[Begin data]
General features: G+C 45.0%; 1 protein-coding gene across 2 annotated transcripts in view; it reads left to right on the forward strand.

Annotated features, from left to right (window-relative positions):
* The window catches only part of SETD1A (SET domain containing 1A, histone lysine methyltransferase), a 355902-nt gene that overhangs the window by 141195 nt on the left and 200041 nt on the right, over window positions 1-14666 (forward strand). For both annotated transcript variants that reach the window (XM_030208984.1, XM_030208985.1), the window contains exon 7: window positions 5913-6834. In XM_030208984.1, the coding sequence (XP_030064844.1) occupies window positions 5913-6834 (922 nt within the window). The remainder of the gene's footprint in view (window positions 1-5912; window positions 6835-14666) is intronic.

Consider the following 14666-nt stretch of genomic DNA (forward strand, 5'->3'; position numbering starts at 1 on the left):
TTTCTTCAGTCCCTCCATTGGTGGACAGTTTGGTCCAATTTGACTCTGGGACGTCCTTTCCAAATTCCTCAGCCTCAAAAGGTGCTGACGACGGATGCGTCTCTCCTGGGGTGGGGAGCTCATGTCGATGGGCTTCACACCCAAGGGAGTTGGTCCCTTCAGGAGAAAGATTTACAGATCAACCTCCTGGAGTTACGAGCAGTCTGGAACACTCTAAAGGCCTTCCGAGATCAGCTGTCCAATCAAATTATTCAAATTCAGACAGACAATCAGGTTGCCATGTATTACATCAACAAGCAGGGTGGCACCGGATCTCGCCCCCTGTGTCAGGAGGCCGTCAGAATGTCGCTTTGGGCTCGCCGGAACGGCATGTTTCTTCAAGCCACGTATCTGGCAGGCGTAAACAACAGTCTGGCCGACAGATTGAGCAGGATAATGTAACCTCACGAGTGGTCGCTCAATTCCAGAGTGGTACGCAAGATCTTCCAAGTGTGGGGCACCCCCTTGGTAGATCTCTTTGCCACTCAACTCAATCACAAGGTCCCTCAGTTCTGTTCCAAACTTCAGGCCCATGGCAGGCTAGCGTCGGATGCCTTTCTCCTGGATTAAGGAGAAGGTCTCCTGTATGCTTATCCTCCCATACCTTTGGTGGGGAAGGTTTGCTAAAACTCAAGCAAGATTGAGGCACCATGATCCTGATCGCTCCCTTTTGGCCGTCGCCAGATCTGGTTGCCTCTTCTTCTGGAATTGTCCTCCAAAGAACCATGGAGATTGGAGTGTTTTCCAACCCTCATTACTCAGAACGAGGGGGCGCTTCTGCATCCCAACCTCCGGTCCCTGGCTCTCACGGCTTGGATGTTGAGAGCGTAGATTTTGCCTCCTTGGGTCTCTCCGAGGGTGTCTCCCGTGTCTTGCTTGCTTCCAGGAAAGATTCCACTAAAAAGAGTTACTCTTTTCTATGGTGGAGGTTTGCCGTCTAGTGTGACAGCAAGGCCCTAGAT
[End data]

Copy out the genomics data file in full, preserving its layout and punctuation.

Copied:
General features: G+C 45.0%; 1 protein-coding gene across 2 annotated transcripts in view; it reads left to right on the forward strand.

Annotated features, from left to right (window-relative positions):
* The window catches only part of SETD1A (SET domain containing 1A, histone lysine methyltransferase), a 355902-nt gene that overhangs the window by 141195 nt on the left and 200041 nt on the right, over window positions 1-14666 (forward strand). For both annotated transcript variants that reach the window (XM_030208984.1, XM_030208985.1), the window contains exon 7: window positions 5913-6834. In XM_030208984.1, the coding sequence (XP_030064844.1) occupies window positions 5913-6834 (922 nt within the window). The remainder of the gene's footprint in view (window positions 1-5912; window positions 6835-14666) is intronic.

Consider the following 14666-nt stretch of genomic DNA (forward strand, 5'->3'; position numbering starts at 1 on the left):
TTTCTTCAGTCCCTCCATTGGTGGACAGTTTGGTCCAATTTGACTCTGGGACGTCCTTTCCAAATTCCTCAGCCTCAAAAGGTGCTGACGACGGATGCGTCTCTCCTGGGGTGGGGAGCTCATGTCGATGGGCTTCACACCCAAGGGAGTTGGTCCCTTCAGGAGAAAGATTTACAGATCAACCTCCTGGAGTTACGAGCAGTCTGGAACACTCTAAAGGCCTTCCGAGATCAGCTGTCCAATCAAATTATTCAAATTCAGACAGACAATCAGGTTGCCATGTATTACATCAACAAGCAGGGTGGCACCGGATCTCGCCCCCTGTGTCAGGAGGCCGTCAGAATGTCGCTTTGGGCTCGCCGGAACGGCATGTTTCTTCAAGCCACGTATCTGGCAGGCGTAAACAACAGTCTGGCCGACAGATTGAGCAGGATAATGTAACCTCACGAGTGGTCGCTCAATTCCAGAGTGGTACGCAAGATCTTCCAAGTGTGGGGCACCCCCTTGGTAGATCTCTTTGCCACTCAACTCAATCACAAGGTCCCTCAGTTCTGTTCCAAACTTCAGGCCCATGGCAGGCTAGCGTCGGATGCCTTTCTCCTGGATTAAGGAGAAGGTCTCCTGTATGCTTATCCTCCCATACCTTTGGTGGGGAAGGTTTGCTAAAACTCAAGCAAGATTGAGGCACCATGATCCTGATCGCTCCCTTTTGGCCGTCGCCAGATCTGGTTGCCTCTTCTTCTGGAATTGTCCTCCAAAGAACCATGGAGATTGGAGTGTTTTCCAACCCTCATTACTCAGAACGAGGGGGCGCTTCTGCATCCCAACCTCCGGTCCCTGGCTCTCACGGCTTGGATGTTGAGAGCGTAGATTTTGCCTCCTTGGGTCTCTCCGAGGGTGTCTCCCGTGTCTTGCTTGCTTCCAGGAAAGATTCCACTAAAAAGAGTTACTCTTTTCTATGGTGGAGGTTTGCCGTCTAGTGTGACAGCAAGGCCCTAGAT